Thursday, July 12, 2012

Good News

My vet/chiropractor commented yesterday that although in some respects digital x-rays are a real blessing, in other respects, because of the detail shown, and thus the sensitivity to the exact angle and how they are done, they can cause problems - on old x-rays, if you saw a problem it was a problem, but sometimes things were missed; with the new digital x-rays, sometimes you can see a problem that isn't actually there or that isn't causing the lameness you're investigating.  Today I got a voicemail from my regular vet saying that she and all of her colleagues had conferred, and although they at first thought there might be a splint bone fracture, after looking at things closely they decided there probably wasn't. I appreciate the time they took to consider this question carefully, and will tell them so.

So that's very good news - it's likely there's no fracture.  This is consistent with Red's continued improvement, and makes our course of action clearer for his recovery.  Today when I brought him in for his morning meds, the swelling in the hock seemed to be reduced from yesterday, and he trotted off very soundly from the gate.  I think the Sore No More is already making a difference.  The massage work on the sore hindquarters muscles may also have made a difference - as my vet/chiro pointed out, one of the muscles that was sore was one that connects directly to the tendon that we think was irritated by the kick.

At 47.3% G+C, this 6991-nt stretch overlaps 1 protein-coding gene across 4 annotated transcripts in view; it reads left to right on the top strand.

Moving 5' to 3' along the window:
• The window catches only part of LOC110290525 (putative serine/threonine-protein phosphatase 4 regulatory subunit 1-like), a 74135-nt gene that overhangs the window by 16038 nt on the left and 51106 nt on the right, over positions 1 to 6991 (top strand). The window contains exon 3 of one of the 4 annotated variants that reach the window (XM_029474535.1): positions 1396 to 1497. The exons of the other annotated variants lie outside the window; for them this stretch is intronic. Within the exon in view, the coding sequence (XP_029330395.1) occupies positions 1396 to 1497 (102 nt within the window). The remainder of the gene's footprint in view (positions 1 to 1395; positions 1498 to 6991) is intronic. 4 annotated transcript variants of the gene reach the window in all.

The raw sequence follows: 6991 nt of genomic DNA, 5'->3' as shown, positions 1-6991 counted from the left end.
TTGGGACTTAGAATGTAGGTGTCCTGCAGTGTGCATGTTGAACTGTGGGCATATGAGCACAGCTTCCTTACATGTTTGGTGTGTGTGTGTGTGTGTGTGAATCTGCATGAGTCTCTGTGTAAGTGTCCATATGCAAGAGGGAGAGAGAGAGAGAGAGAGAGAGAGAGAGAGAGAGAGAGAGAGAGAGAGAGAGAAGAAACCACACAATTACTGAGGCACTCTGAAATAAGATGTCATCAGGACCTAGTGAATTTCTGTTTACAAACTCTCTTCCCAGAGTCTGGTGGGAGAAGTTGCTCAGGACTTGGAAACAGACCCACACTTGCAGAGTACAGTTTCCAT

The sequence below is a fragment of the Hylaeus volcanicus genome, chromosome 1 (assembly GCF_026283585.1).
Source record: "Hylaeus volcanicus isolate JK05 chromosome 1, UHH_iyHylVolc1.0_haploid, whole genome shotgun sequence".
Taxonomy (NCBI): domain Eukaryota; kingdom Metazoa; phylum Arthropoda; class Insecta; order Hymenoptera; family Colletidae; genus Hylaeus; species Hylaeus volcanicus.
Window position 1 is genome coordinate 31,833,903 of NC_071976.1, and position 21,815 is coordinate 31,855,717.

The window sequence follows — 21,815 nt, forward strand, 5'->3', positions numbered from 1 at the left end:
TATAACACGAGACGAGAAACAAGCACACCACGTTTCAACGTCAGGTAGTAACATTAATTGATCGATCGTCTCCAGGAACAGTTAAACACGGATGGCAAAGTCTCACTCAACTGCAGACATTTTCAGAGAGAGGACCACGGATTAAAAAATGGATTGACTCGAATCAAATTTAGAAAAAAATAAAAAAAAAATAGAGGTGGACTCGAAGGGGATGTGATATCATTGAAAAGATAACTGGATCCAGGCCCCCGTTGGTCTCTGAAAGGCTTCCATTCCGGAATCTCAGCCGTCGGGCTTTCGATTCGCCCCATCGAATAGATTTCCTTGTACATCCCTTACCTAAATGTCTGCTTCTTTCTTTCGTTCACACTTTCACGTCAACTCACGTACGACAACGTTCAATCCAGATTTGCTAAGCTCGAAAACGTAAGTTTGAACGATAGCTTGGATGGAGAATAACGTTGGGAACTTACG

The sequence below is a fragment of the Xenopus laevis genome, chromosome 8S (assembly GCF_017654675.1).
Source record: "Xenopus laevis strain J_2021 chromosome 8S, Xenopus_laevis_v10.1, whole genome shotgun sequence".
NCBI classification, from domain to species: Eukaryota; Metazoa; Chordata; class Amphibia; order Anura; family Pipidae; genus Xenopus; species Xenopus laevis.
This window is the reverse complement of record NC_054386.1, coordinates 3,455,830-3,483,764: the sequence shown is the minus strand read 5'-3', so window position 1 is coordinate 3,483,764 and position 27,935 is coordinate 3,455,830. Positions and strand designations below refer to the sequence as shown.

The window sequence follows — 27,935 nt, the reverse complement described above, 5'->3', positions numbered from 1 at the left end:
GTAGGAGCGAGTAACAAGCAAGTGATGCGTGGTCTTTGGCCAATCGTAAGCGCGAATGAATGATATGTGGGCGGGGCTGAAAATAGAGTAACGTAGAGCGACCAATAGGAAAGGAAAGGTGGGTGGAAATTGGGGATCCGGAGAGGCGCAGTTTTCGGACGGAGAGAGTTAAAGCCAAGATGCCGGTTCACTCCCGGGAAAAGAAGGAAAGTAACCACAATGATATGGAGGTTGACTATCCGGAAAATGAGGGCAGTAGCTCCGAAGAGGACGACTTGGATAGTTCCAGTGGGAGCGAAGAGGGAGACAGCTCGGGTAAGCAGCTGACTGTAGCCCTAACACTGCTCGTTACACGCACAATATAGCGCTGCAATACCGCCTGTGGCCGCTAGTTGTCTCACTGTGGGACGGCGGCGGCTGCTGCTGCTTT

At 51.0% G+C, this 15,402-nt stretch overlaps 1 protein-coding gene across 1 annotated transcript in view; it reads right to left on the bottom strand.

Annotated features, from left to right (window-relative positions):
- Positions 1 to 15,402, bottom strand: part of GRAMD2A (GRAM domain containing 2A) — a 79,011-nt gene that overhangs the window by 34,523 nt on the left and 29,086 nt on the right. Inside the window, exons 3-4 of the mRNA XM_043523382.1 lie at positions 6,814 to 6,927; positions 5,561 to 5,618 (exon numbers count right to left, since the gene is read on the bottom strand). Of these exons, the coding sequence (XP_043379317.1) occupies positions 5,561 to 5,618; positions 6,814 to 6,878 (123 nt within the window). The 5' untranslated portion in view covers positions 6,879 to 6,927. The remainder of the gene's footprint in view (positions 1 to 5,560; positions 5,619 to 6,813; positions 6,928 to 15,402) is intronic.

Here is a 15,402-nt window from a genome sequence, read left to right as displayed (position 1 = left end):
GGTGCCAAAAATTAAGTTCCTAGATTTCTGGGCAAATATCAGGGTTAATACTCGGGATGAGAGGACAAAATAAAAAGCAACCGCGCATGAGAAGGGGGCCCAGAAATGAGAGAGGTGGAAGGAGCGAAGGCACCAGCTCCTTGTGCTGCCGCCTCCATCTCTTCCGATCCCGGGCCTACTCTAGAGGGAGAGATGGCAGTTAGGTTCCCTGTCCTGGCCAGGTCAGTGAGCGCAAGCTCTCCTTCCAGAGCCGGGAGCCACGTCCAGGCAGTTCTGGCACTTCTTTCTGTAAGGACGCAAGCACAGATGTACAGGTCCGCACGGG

It seems quite possible that the original muscular injury occurred when he twisted the hind leg catching himself when he almost fell at the canter, and that this was aggravated by the kick injury to the hock and resulting cellulitis and inflammation of the tendon sheath that crosses the hock area of impact.  The book I mentioned in my post yesterday has very specific massage and rehab suggestions for the muscles that are affected.  It may be possible that the work we're doing now on the semimembranosus muscle (see yesterday's post for what this is) may actually help his long-standing tendency to place the left hind farther toward the center line of his body, which must put extra stress on that hock.  When I did a little bit of work on that muscle yesterday, he indicated that he was happy with it and even moved his tail out of the way for me.

I'm encouraged, and hoping to have a completely sound Red in not too long.

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